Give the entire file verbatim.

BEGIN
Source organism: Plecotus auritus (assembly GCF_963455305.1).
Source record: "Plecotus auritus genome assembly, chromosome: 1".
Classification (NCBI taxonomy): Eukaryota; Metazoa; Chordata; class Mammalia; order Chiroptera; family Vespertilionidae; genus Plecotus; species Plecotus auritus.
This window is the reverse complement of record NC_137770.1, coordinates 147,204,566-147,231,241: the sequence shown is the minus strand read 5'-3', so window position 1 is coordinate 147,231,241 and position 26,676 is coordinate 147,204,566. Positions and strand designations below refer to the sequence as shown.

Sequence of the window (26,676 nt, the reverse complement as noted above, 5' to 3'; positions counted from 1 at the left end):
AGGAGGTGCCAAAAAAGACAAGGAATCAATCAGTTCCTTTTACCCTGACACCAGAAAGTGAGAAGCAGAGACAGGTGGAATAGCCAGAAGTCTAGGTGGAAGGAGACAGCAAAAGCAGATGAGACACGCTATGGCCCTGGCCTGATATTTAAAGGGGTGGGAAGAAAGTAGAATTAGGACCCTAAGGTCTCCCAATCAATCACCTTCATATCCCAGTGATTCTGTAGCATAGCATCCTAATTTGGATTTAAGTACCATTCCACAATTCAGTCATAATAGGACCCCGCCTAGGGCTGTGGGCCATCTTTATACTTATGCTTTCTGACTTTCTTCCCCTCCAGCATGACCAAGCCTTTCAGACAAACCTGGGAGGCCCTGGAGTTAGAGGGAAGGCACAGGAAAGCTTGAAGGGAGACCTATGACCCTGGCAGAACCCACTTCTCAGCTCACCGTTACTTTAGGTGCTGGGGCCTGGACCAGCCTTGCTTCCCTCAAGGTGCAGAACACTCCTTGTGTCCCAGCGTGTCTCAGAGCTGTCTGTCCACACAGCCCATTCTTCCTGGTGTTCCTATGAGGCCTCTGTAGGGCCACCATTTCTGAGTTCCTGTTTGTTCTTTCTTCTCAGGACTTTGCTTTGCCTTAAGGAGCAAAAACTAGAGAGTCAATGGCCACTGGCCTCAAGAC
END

Source organism: Plecotus auritus (assembly GCF_963455305.1).
Source record: "Plecotus auritus genome assembly, chromosome: 1".
Classification (NCBI taxonomy): Eukaryota; Metazoa; Chordata; class Mammalia; order Chiroptera; family Vespertilionidae; genus Plecotus; species Plecotus auritus.
This window is the reverse complement of record NC_137770.1, coordinates 147,204,566-147,231,241: the sequence shown is the minus strand read 5'-3', so window position 1 is coordinate 147,231,241 and position 26,676 is coordinate 147,204,566. Positions and strand designations below refer to the sequence as shown.

Sequence of the window (26,676 nt, the reverse complement as noted above, 5' to 3'; positions counted from 1 at the left end):
AGGAGGTGCCAAAAAAGACAAGGAATCAATCAGTTCCTTTTACCCTGACACCAGAAAGTGAGAAGCAGAGACAGGTGGAATAGCCAGAAGTCTAGGTGGAAGGAGACAGCAAAAGCAGATGAGACACGCTATGGCCCTGGCCTGATATTTAAAGGGGTGGGAAGAAAGTAGAATTAGGACCCTAAGGTCTCCCAATCAATCACCTTCATATCCCAGTGATTCTGTAGCATAGCATCCTAATTTGGATTTAAGTACCATTCCACAATTCAGTCATAATAGGACCCCGCCTAGGGCTGTGGGCCATCTTTATACTTATGCTTTCTGACTTTCTTCCCCTCCAGCATGACCAAGCCTTTCAGACAAACCTGGGAGGCCCTGGAGTTAGAGGGAAGGCACAGGAAAGCTTGAAGGGAGACCTATGACCCTGGCAGAACCCACTTCTCAGCTCACCGTTACTTTAGGTGCTGGGGCCTGGACCAGCCTTGCTTCCCTCAAGGTGCAGAACACTCCTTGTGTCCCAGCGTGTCTCAGAGCTGTCTGTCCACACAGCCCATTCTTCCTGGTGTTCCTATGAGGCCTCTGTAGGGCCACCATTTCTGAGTTCCTGTTTGTTCTTTCTTCTCAGGACTTTGCTTTGCCTTAAGGAGCAAAAACTAGAGAGTCAATGGCCACTGGCCTCAAGAC